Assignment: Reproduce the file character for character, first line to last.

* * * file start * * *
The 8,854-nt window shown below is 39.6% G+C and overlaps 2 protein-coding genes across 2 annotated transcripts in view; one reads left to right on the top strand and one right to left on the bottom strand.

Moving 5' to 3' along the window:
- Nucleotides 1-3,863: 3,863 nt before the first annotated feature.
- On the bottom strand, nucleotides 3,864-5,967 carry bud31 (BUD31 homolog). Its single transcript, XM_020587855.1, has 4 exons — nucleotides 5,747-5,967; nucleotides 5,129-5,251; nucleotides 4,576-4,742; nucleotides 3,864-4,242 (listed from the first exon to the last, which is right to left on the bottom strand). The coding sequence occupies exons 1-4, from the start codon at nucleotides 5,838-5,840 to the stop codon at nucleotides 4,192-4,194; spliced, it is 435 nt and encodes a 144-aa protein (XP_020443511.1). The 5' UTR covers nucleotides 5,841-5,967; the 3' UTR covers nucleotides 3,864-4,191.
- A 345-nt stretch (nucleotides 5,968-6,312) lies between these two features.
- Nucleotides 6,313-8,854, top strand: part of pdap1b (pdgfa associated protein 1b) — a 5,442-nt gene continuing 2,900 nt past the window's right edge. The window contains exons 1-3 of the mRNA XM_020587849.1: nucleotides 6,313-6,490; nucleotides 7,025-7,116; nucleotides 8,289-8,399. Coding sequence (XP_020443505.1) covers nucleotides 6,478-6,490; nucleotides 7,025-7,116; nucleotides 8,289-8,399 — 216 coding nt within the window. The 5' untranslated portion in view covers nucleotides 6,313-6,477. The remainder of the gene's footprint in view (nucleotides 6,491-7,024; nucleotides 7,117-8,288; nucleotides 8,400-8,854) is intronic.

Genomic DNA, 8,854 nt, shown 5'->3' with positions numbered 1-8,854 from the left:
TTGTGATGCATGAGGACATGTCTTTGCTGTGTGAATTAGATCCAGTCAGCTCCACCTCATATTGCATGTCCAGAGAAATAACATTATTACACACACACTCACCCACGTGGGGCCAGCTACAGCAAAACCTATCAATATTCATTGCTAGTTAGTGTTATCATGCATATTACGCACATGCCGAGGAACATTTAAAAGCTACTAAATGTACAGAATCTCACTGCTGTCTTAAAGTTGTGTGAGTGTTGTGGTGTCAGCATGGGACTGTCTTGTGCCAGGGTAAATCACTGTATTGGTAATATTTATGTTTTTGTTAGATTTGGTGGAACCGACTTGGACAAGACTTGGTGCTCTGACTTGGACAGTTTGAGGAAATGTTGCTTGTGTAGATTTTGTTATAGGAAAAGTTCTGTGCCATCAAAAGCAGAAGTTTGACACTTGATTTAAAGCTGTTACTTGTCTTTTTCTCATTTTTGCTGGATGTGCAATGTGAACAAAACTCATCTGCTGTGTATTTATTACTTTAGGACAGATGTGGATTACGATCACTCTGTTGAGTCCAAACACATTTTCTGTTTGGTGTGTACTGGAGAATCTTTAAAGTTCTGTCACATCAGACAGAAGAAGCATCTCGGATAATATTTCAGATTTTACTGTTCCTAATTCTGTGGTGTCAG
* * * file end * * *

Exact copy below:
The 8,854-nt window shown below is 39.6% G+C and overlaps 2 protein-coding genes across 2 annotated transcripts in view; one reads left to right on the top strand and one right to left on the bottom strand.

Moving 5' to 3' along the window:
- Nucleotides 1-3,863: 3,863 nt before the first annotated feature.
- On the bottom strand, nucleotides 3,864-5,967 carry bud31 (BUD31 homolog). Its single transcript, XM_020587855.1, has 4 exons — nucleotides 5,747-5,967; nucleotides 5,129-5,251; nucleotides 4,576-4,742; nucleotides 3,864-4,242 (listed from the first exon to the last, which is right to left on the bottom strand). The coding sequence occupies exons 1-4, from the start codon at nucleotides 5,838-5,840 to the stop codon at nucleotides 4,192-4,194; spliced, it is 435 nt and encodes a 144-aa protein (XP_020443511.1). The 5' UTR covers nucleotides 5,841-5,967; the 3' UTR covers nucleotides 3,864-4,191.
- A 345-nt stretch (nucleotides 5,968-6,312) lies between these two features.
- Nucleotides 6,313-8,854, top strand: part of pdap1b (pdgfa associated protein 1b) — a 5,442-nt gene continuing 2,900 nt past the window's right edge. The window contains exons 1-3 of the mRNA XM_020587849.1: nucleotides 6,313-6,490; nucleotides 7,025-7,116; nucleotides 8,289-8,399. Coding sequence (XP_020443505.1) covers nucleotides 6,478-6,490; nucleotides 7,025-7,116; nucleotides 8,289-8,399 — 216 coding nt within the window. The 5' untranslated portion in view covers nucleotides 6,313-6,477. The remainder of the gene's footprint in view (nucleotides 6,491-7,024; nucleotides 7,117-8,288; nucleotides 8,400-8,854) is intronic.

Genomic DNA, 8,854 nt, shown 5'->3' with positions numbered 1-8,854 from the left:
TTGTGATGCATGAGGACATGTCTTTGCTGTGTGAATTAGATCCAGTCAGCTCCACCTCATATTGCATGTCCAGAGAAATAACATTATTACACACACACTCACCCACGTGGGGCCAGCTACAGCAAAACCTATCAATATTCATTGCTAGTTAGTGTTATCATGCATATTACGCACATGCCGAGGAACATTTAAAAGCTACTAAATGTACAGAATCTCACTGCTGTCTTAAAGTTGTGTGAGTGTTGTGGTGTCAGCATGGGACTGTCTTGTGCCAGGGTAAATCACTGTATTGGTAATATTTATGTTTTTGTTAGATTTGGTGGAACCGACTTGGACAAGACTTGGTGCTCTGACTTGGACAGTTTGAGGAAATGTTGCTTGTGTAGATTTTGTTATAGGAAAAGTTCTGTGCCATCAAAAGCAGAAGTTTGACACTTGATTTAAAGCTGTTACTTGTCTTTTTCTCATTTTTGCTGGATGTGCAATGTGAACAAAACTCATCTGCTGTGTATTTATTACTTTAGGACAGATGTGGATTACGATCACTCTGTTGAGTCCAAACACATTTTCTGTTTGGTGTGTACTGGAGAATCTTTAAAGTTCTGTCACATCAGACAGAAGAAGCATCTCGGATAATATTTCAGATTTTACTGTTCCTAATTCTGTGGTGTCAG